We are all expert breathers. By all of us, I mean every living being that depends on oxygen to survive. Last week I observed a Grey Seal lounging on top of a rock in the Sea Pool at the Lincoln Park Zoo in Chicago. As the Grey Seal lay flat on his back, facing the pool’s rim, flippers resting gently on top of his chest, I watched him breathe. The seal appeared to be sleeping as he breathed in and out, slowly and rhythmically. So entranced was I by the rise and fall of his chest that it surprised me when his head popped up and he briefly surveyed the scene before returning to his resting state. Naturally, Grey Seal is not the only master of breath. From the first slap on the back when we’re born to the age of 80, each of us will have inhaled and exhaled approximately 756,864,000 times (Dana, 2018, pg. 134).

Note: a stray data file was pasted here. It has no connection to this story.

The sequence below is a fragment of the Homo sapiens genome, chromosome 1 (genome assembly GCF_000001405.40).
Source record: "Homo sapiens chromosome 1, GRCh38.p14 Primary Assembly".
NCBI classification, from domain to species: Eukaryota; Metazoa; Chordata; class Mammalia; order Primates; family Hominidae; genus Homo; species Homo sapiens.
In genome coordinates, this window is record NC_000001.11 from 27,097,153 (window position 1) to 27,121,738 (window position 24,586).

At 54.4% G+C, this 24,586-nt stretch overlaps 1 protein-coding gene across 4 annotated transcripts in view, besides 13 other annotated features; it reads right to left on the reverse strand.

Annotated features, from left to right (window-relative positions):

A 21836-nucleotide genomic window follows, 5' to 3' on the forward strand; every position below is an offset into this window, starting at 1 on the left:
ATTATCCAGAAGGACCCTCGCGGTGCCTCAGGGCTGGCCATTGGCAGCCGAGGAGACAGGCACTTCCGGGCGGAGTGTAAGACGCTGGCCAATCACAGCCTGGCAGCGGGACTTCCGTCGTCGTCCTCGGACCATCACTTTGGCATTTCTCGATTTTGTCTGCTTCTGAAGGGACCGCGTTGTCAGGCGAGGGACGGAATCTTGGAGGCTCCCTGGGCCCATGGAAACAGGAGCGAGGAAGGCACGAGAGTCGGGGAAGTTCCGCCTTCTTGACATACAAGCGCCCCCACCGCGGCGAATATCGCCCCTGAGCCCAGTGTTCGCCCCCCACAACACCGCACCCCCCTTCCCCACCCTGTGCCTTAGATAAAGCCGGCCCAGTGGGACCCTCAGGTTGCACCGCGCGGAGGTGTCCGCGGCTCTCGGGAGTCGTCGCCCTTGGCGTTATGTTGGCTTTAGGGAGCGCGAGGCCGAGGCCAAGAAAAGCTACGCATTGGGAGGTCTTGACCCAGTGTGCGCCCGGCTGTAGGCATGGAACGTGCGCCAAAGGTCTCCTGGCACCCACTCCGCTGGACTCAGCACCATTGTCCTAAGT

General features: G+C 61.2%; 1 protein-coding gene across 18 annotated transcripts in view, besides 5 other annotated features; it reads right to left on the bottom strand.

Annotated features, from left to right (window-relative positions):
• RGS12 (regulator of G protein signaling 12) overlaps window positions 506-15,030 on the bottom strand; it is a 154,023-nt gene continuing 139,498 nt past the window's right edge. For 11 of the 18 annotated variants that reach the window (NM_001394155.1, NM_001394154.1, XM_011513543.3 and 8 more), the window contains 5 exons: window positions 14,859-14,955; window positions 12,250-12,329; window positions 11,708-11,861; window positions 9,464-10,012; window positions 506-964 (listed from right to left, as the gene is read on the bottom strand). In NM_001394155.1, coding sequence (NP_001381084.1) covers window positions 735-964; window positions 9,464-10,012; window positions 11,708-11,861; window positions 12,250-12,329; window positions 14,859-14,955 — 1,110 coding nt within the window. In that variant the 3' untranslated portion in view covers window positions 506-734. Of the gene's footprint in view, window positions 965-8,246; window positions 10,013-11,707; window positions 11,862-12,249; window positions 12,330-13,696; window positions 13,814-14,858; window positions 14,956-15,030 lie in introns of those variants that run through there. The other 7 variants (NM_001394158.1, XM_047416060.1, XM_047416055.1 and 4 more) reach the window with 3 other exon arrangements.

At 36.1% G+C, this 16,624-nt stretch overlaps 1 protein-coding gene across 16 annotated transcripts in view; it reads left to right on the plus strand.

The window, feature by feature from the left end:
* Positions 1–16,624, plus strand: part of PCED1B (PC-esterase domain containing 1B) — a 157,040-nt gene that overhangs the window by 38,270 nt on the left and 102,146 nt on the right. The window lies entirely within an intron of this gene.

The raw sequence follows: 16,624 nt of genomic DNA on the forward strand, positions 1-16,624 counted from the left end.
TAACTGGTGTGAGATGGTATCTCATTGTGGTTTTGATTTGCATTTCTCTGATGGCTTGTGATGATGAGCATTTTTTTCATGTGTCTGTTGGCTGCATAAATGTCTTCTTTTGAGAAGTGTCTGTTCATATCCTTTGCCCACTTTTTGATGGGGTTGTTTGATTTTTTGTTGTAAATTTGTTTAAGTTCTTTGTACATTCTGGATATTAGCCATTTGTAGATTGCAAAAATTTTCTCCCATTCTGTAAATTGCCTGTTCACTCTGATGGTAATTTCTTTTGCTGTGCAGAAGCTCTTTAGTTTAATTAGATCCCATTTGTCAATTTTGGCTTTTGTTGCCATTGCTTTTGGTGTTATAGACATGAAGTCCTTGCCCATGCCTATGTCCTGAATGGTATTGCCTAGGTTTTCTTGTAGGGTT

If we are all expert breathers from birth, what’s all the recent fuss about breathing as a skill, an art, a practice? Before responding to this question, it may be helpful to understand how the respiration process works and its function in the body. Stay with me as I describe the scientific process of breathing.
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